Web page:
This is the final volume in the saga of Middlewest, a story that follows a young boy named Abel who lives with his father in a strange, magical, American Midwest-type area called Middlewest. Abel’s mother left the family and the grief, plus latent anger issues, has turned Abel’s father into an abusive, belligerent man. One day, his anger is too much to control, and Abel’s father turns into a monster that resembles a giant tornado. Abel runs away from the monster and decides to try to find his mother. He finds a place among a traveling group of circus performers, but the latent magical ability that rested in his father is awoken in Abel as well. He leaves the circus group in hopes of finding answers about this destructive power.

At the end of volume two, Abel is kidnapped by Raider, a powerful and corrupt farmer, and volume three opens up with him being forced to work on a farm that grows the explosive but valuable fuel source for the world’s combustion engines. As friends struggle to find a way to rescue Able and the other kid-workers from Raider’s grasp, Abel is promoted to group leader and Abel decides to use his new status to plan an escape for his small group of kid-workers.

This ending for this pretty intricate series feels a little bit rushed and there are a lot of story elements left unanswered. It feels very much like there could have been more volumes and more world building with explanations of how the magic is all working, especially the different storms that afflict Abel’s family. There are some pieces, especially surrounding the character Maggie, that are completely unexplained, yet the characters seem know what’s going on and who she is, like it’s something the reader should know. There’s no falling action at all. The climax happens, then the resolution is almost the next page. The resolution of the conflict with Abel’s father is also really quick and a little dissatisfying. Abel’s father has spent two volumes searching for Abel, but within a few panels of some strong words from Abel, he is convinced to see things Abel’s way and gives up what he has been fighting for this whole series.

All this complaining is to say that Young has created a rich world that I wanted to spend more time in. Most of the characters were deep, complex creatures that I could have easily followed for a few more volumes. The whole series has a running theme of “adults are terrible humans,” and it seems they are made this way because of the harshness of Middlewest itself. So, how are readers of this adult fantasy series supposed to leave satisfied when Abel’s father, the standard-bearer in the theme of “adults are trash,” is barely made to change and see the error of his ways? Maggie and Jeb are the decent adults in the story and they are sort of left on the sidelines at the end. There are so many things in this series that are fantastic, but the ending could really use some more room to breathe.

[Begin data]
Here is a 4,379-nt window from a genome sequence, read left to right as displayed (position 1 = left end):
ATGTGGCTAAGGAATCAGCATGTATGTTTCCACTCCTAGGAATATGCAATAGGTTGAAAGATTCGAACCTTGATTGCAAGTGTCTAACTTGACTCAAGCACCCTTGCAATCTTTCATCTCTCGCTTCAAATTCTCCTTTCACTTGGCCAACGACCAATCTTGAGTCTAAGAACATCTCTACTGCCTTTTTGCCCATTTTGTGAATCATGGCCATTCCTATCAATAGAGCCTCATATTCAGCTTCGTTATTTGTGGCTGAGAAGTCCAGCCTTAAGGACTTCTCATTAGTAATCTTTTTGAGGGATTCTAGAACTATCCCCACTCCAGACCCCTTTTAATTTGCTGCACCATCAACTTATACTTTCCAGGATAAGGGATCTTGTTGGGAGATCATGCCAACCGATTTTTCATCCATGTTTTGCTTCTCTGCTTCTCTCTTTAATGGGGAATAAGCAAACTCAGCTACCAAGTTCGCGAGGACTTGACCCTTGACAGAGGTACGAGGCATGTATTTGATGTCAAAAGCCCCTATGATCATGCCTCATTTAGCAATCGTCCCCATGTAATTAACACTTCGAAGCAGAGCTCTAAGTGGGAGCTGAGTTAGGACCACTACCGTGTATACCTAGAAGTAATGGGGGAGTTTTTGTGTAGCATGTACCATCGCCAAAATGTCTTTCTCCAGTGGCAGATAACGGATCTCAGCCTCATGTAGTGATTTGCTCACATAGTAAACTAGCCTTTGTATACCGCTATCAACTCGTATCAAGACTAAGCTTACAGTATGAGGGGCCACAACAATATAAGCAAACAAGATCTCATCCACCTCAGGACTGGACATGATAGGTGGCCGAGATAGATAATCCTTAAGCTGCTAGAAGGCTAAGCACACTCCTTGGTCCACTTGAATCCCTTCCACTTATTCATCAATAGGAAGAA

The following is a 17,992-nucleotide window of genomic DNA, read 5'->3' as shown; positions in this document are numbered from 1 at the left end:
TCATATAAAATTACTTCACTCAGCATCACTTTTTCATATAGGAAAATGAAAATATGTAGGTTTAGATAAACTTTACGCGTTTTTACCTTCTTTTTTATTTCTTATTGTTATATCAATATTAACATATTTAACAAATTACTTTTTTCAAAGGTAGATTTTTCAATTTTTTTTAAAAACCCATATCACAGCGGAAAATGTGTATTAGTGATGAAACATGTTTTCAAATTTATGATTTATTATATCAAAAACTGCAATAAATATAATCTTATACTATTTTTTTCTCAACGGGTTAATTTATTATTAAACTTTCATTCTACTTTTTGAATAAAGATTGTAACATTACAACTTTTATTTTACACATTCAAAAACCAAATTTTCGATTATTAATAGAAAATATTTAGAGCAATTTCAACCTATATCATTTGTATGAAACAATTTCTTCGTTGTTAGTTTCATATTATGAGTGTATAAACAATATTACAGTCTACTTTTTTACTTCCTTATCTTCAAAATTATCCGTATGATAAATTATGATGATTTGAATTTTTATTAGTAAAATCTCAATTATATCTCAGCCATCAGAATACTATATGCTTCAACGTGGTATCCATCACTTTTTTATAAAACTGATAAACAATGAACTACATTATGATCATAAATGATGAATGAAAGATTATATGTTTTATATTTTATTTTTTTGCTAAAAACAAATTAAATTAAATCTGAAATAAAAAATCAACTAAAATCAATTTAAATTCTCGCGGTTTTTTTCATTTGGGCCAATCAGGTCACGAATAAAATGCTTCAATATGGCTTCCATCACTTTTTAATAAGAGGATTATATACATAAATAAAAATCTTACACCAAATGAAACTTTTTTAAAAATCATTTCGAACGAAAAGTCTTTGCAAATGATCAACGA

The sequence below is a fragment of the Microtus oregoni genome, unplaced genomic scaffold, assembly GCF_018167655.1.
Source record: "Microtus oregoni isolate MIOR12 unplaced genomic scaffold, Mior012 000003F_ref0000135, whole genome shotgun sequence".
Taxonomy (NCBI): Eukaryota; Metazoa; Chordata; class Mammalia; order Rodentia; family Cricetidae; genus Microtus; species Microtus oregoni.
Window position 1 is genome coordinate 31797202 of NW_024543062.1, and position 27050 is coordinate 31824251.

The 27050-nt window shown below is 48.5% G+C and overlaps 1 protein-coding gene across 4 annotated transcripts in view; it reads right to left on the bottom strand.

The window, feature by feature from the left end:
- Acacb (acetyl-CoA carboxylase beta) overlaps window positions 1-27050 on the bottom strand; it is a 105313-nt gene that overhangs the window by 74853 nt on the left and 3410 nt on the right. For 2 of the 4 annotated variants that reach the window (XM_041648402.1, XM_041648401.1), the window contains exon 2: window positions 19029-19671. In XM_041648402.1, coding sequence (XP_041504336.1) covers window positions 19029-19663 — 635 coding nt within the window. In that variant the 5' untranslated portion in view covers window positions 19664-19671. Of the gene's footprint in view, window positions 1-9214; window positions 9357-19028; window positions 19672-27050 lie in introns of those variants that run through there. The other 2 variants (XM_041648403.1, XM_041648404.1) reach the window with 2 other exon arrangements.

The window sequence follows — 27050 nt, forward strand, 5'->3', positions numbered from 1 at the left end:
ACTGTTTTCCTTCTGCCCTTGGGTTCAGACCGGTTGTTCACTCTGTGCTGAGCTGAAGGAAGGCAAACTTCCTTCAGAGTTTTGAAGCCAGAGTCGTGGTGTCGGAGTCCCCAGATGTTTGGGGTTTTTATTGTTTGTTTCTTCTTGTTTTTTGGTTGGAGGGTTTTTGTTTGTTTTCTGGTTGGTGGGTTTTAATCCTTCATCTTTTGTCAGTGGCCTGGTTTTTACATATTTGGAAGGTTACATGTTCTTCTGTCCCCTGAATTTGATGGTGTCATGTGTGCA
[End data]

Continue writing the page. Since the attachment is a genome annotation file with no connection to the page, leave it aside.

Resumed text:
Corona’s illustrations and coloring throughout this series have been a high point. Much of Middlewest is a raw, natural landscape, and these illustrations are lush and vivid. In the wintery world where Abel’s grandfather is hiding out, the snowy landscape makes you feel chilly as Abel gets deeper in. Mike Huddleston’s covers are beautiful works of art, layered with details and richly colored. The illustrations of this series are definitely a highlight of the whole work.

Despite the rushed ending, this is still a stellar series with some really great characters. Image rates this title for Mature audiences, but this could easily be part of high school collections. There is some adult language, a bit of violence, and some dark moments, including child abuse, that are shown on the page.


Middlewest, vol. 3
By Skottie Young
Art by Jorge Corona
Image Comics, 2020
ISBN: 9781534315983
Publisher Age Rating: Mature

NFNT Age Recommendation: Adult (18+), Older Teen (16-18)

  • Sara

    | She/Her Teacher Librarian

    Sara is the Teacher Librarian at a high school in a small, rural town in California. Previously, she taught for 6 years in the English department at the same school. Her passion for manga began early in life when a friend introduced her to Sailor Moon. She jumped on the comics bandwagon with the popularity of comic-inspired movies, and she has recently come to enjoy publishers outside of the superhero genre. Graphic novels are a big hit at Sara's school, so she has carefully collected thousands of volumes that frequently fly off the shelves and into students' hands.

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